NEW YORK (Reuters) - Illinois joined New York and New Jersey in imposing mandatory quarantines for people arriving with a risk of having contracted Ebola in West Africa, but the first person isolated under the new rules, a nurse returning from Sierra Leone, called her treatment a “frenzy of disorganization.”
Kaci Hickox, who arrived at Newark airport in New Jersey on Friday, described hours of questioning by officials in protective gear and what she said was a mis-diagnosis of fever, followed by a transfer to a hospital isolation tent.
Not long after Hickox’s criticisms were made public, it was announced that the U.S. Ambassador to the United Nations, Samantha Power, is traveling to Guinea on Sunday. She will also visit Liberia and Sierra Leone, making the trip despite calls by some U.S. lawmakers for a travel ban on the three West African countries worst-affected by Ebola.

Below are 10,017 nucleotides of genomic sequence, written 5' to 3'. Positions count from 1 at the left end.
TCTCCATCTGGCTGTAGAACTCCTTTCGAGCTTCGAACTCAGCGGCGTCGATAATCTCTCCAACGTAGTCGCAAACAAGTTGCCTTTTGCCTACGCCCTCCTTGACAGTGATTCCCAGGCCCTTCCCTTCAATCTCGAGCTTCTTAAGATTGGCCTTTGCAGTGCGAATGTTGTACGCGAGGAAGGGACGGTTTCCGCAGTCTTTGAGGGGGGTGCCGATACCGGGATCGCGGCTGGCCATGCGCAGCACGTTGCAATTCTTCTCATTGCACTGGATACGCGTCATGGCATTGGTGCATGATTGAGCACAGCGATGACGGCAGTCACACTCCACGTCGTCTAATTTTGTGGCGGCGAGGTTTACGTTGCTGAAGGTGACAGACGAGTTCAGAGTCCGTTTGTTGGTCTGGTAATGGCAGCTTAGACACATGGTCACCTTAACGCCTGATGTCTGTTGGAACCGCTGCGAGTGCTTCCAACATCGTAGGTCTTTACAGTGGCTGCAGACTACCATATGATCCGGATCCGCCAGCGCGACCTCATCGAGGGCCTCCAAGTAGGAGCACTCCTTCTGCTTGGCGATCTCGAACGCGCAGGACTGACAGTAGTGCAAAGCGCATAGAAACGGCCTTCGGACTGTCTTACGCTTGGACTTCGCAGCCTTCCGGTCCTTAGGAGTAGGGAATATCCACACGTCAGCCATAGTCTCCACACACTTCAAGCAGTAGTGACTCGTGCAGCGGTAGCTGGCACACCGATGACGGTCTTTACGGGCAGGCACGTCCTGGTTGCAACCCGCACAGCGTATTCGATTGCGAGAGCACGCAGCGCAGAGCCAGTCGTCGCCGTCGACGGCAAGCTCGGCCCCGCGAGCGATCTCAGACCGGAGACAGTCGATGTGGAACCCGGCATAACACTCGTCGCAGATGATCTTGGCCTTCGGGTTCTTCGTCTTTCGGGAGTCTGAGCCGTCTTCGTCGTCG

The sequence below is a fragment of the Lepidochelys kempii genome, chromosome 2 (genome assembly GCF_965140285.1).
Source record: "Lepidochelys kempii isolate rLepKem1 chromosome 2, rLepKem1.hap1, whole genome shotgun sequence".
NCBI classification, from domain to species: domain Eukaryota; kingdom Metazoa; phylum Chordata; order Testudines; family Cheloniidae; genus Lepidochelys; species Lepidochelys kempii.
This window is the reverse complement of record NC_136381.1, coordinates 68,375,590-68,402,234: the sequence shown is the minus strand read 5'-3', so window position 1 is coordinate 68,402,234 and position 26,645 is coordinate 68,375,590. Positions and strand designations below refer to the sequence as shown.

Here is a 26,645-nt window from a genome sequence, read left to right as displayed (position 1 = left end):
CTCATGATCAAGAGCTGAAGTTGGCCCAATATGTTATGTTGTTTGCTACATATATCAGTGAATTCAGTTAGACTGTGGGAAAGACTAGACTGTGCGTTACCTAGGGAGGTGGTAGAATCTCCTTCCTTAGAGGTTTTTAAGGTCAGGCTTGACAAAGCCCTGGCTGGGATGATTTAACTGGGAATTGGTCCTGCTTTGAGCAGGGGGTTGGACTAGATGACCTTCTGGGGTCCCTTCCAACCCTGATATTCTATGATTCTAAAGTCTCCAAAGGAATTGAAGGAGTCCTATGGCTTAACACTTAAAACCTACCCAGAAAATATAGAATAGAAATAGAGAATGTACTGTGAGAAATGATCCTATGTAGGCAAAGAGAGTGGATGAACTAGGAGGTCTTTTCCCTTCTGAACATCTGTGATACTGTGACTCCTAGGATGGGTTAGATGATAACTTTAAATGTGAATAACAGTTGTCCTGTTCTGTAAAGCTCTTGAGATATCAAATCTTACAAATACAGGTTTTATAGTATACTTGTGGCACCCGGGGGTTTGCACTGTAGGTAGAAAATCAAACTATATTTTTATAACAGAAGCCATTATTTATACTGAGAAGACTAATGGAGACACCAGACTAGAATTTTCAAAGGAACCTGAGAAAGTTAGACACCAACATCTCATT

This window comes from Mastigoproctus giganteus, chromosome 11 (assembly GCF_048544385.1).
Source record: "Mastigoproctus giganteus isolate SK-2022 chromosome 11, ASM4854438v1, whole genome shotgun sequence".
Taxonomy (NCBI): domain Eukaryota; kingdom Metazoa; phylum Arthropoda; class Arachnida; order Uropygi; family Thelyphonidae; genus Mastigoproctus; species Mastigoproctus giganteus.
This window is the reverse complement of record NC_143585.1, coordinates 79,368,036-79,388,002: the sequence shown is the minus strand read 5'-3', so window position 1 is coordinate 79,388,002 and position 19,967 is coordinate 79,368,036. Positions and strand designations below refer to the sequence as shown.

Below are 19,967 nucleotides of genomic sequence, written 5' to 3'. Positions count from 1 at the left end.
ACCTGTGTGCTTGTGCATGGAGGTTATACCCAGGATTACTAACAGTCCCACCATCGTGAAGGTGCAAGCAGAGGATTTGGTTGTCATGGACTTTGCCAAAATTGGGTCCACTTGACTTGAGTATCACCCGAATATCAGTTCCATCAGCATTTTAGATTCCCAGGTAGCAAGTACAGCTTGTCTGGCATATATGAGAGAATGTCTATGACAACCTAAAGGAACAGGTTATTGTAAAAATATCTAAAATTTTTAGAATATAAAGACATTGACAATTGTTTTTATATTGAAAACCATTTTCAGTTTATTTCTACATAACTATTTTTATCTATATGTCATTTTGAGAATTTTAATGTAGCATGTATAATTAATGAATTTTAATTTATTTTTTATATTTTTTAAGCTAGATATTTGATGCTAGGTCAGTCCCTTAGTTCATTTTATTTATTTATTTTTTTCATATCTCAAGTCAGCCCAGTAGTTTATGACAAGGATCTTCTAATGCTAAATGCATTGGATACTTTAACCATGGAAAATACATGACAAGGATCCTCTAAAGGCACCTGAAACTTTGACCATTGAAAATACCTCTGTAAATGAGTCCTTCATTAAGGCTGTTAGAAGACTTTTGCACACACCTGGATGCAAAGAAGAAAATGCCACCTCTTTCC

Power, a member of President Barack Obama’s cabinet, left Washington on Saturday.
Obama has resisted Republican calls for a travel ban on advice from health officials who say such a measure would be counter-productive, in part because it would impede people going to help fight the epidemic. Concern over Ebola has become a political issue ahead of Nov. 4 congressional elections.
Hickox, in an article published on Saturday by The Dallas Morning News on its website (bit.ly/1w4Vi4J), said she worried about what was in store for other American health workers trying to help combat the epidemic that has killed thousands in West Africa.
“I ... thought of many colleagues who will return home to America and face the same ordeal. Will they be made to feel like criminals and prisoners?” she wrote.
“I am scared that, like me, they will arrive and see a frenzy of disorganization, fear and, most frightening, quarantine,” wrote Hickox, who was working for the medical charity Doctors Without Borders in Sierra Leone.
Hickox’s quarantine came under a policy introduced by New York and New Jersey states on Friday, by which anyone arriving at John F. Kennedy International Airport or Newark Liberty International Airport after having contact with patients in the Ebola-ravaged countries of Liberia, Sierra Leone or Guinea must submit to a mandatory quarantine for 21 days. Three weeks is the longest documented period for an Ebola infection to emerge.